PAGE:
Karl Jung had a well-known standpoint. He believed in paranormal occasions and sometimes saw the harrowing creatures from the hell. According to some legend, he had an argument with Freud who was famous for a realistic approach to life and down-to-earth attitude to the things. Freud shouted that there were no ghosts or spirits on the planet. He tried to convince Jung that all the paranormal creatures were neither more or less than the figment of imagination. When he pronounced these words, something dropped with the crash in the cabinet. ‘You see, you don’t believe in ghosts but they have just shown their presence!’, exclaimed Jung. ‘Oh no, it’s just my old things in the cabinet, don’t be ridiculous!’, argued Freud. Afterwards, the cabinet went all to rack and ruin. Freud did not argue anymore. As well, never again would he invite Jung in his house?

The Invasion of Images

Even though Karl Jung’s biography contains a lot of mysterious details, we would like to concentrate on one story. It is connected with drawing mandalas and a special tower that could be a point of interest for the tourists.

The demeanor of Jung was rather strange. He woke up at night being overwhelmed with hallucinations. The images of feisty women, gussied-up dwarves and shouting babies were sinking in the blood. Jung had been waiting for the morning being unable to flat out these images. Once he decided to stop opposing. So, he accepted this escapade and gave freedom to the subconscious impulses. Then, the feeling of going insane stopped. The images and figures were categorized in the system of archetype; they followed the range of legends. Having understood that visions come to him to be written about, Jung went even further. He completed ‘Red Book’ and started painting mandalas. In his recollections Jung mentioned that the sense of first mandala remained unclear even for him. However, it saved his life afterwards.

He must have visited the military service. This is how Jung found out the healing power of mandalas. Every morning he drew a little circle (the prototype of mandalas) in the notebook. It reflected his considerations and demonstrated some anguish. These pictures showed him how his mental system was functioning. Talking about these days, he confessed that only need to do it made him draw. Some time had to pass, then Jung understood: mandala is the self-sustainability, integrity. This shape tends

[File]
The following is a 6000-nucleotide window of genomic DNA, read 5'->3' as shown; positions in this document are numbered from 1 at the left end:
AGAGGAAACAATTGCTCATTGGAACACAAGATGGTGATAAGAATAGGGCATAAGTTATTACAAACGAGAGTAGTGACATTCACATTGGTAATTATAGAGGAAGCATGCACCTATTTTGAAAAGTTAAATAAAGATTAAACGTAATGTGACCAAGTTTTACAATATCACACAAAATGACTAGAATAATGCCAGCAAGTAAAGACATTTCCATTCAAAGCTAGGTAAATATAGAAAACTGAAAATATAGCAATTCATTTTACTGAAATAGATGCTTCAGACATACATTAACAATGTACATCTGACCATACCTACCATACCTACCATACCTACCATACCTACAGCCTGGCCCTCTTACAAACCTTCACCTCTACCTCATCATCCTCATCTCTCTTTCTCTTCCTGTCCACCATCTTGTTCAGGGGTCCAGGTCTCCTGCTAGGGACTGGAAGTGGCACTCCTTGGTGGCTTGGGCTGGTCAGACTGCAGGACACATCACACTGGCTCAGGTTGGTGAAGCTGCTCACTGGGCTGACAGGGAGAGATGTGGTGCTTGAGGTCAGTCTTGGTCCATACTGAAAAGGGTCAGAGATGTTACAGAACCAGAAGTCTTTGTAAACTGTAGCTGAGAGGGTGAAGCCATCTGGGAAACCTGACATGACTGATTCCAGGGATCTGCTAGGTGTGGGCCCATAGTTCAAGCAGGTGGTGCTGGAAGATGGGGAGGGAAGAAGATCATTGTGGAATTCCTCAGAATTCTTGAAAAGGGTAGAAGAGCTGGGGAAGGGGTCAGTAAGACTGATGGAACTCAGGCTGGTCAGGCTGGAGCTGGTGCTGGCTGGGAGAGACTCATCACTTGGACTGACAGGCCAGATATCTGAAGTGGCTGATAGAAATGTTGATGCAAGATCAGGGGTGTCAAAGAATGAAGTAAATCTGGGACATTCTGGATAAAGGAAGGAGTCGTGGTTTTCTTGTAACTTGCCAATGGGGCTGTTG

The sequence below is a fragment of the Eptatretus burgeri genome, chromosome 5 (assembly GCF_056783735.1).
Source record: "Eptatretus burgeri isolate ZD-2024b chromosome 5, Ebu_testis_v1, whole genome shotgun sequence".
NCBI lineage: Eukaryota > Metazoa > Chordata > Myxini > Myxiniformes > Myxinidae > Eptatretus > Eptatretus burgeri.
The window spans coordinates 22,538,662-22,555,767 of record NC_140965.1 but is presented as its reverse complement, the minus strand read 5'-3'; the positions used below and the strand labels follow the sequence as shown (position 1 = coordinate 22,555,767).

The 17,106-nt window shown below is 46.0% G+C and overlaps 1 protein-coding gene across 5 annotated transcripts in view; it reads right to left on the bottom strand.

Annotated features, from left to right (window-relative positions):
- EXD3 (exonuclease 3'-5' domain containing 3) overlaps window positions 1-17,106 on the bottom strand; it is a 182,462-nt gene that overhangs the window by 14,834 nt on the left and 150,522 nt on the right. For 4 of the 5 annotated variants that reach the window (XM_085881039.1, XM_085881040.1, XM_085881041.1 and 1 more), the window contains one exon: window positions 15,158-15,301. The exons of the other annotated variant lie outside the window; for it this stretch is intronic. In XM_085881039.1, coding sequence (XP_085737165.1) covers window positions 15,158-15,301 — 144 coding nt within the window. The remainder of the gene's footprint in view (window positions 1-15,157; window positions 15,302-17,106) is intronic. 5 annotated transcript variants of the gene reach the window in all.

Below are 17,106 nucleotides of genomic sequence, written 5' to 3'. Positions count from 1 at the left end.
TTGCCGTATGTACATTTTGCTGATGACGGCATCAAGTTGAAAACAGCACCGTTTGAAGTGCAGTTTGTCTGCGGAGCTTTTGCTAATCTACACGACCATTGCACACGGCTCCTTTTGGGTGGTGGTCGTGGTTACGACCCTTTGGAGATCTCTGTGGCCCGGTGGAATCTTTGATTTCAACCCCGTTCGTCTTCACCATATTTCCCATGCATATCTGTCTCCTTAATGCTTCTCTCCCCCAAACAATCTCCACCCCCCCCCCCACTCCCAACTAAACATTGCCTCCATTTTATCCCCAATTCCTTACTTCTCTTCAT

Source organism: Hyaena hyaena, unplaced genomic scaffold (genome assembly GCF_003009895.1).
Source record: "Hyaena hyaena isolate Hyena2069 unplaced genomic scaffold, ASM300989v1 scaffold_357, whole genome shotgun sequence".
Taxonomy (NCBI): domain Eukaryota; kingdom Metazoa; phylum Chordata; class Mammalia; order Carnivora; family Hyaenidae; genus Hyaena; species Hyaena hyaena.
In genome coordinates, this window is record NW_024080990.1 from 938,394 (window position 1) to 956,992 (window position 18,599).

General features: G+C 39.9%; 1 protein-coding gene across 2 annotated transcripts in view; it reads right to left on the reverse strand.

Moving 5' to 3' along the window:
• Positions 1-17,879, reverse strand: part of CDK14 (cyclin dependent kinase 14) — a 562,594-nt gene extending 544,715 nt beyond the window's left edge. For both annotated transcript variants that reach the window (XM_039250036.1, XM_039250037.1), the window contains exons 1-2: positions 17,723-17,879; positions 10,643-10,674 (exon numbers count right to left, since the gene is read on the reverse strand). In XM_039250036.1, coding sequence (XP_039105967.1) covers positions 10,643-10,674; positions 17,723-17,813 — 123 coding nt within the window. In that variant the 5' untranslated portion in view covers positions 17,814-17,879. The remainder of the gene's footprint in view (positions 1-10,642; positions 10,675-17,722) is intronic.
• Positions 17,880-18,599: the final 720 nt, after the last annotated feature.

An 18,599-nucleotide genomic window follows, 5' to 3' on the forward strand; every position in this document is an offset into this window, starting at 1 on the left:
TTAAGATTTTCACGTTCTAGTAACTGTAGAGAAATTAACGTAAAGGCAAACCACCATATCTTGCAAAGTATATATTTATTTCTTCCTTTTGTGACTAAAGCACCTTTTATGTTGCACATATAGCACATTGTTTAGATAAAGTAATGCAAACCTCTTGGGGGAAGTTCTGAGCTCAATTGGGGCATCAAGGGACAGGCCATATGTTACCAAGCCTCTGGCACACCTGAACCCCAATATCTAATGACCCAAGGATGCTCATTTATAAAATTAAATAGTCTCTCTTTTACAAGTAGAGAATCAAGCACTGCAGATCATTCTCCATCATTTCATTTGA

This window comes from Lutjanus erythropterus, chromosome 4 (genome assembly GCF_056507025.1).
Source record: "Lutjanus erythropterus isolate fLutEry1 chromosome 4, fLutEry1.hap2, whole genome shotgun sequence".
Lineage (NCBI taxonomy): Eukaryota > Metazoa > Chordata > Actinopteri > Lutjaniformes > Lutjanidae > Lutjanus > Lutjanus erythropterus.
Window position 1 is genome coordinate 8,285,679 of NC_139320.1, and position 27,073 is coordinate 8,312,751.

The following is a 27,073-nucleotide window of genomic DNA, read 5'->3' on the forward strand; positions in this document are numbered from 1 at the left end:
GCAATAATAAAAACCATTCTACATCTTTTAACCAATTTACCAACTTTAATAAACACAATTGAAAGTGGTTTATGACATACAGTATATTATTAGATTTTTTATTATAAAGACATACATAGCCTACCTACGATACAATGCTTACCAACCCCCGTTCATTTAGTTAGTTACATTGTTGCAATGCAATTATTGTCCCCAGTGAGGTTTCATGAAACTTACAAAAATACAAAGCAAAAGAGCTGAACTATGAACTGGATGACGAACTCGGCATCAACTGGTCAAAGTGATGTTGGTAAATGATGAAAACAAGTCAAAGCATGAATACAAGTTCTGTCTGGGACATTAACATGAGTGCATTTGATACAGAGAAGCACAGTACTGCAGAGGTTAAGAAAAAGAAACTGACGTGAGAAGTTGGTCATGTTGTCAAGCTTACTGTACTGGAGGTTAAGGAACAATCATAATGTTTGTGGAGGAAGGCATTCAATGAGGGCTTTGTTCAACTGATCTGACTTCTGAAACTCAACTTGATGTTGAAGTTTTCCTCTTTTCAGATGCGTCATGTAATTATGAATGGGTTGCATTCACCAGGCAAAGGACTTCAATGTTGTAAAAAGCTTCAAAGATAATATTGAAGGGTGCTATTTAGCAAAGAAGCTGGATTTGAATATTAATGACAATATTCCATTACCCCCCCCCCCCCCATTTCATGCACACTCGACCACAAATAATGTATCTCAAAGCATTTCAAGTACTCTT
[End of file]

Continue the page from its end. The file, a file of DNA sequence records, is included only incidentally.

to harmony and cannot bear self-deception.

Mystical Tower in Bollingen



In 1922 Jung bought the land that belonged to the monastery in Bollingen village, situated near Zurich lack. He was intended to buil a circular two-floor tower, the mandala reflected in a stone. Unfortunately, the construction works were interrupted by the death of Jung’s mother. In two months he got mensch enough to finish the building. The new house gave him a feeling that he got another life in stone. Moreover, some experts in occult studies nowadays claim that verily in this place Jung received initiation.

Having settled down there, Jung noticed strange things. Once in the evening he was listening to the special silence when the sound of kettle became unusual. The boiling water sounded like the polyphonic orchestra. It seemed that somebody outside was echoing the sounds heard from the kettle. It looked like Jung framed his life with the mandala. He called for the spirits to come and help.

The next strange coincidence awakened him at night. The sound of obscure steps did not let him sleep. After having looked from the window, Jung was convinced that nobody could be leaning except for ghosts. In the recollections, he mentioned that once he had read similar story happening with a person at the mountain Pilate. He heard the sound of undead spirits.

Currently, this place belongs to the descendants of Karl Jung. Though it is close for the visitors, one is able to investigate the neighboring lands where all these mysterious things happened.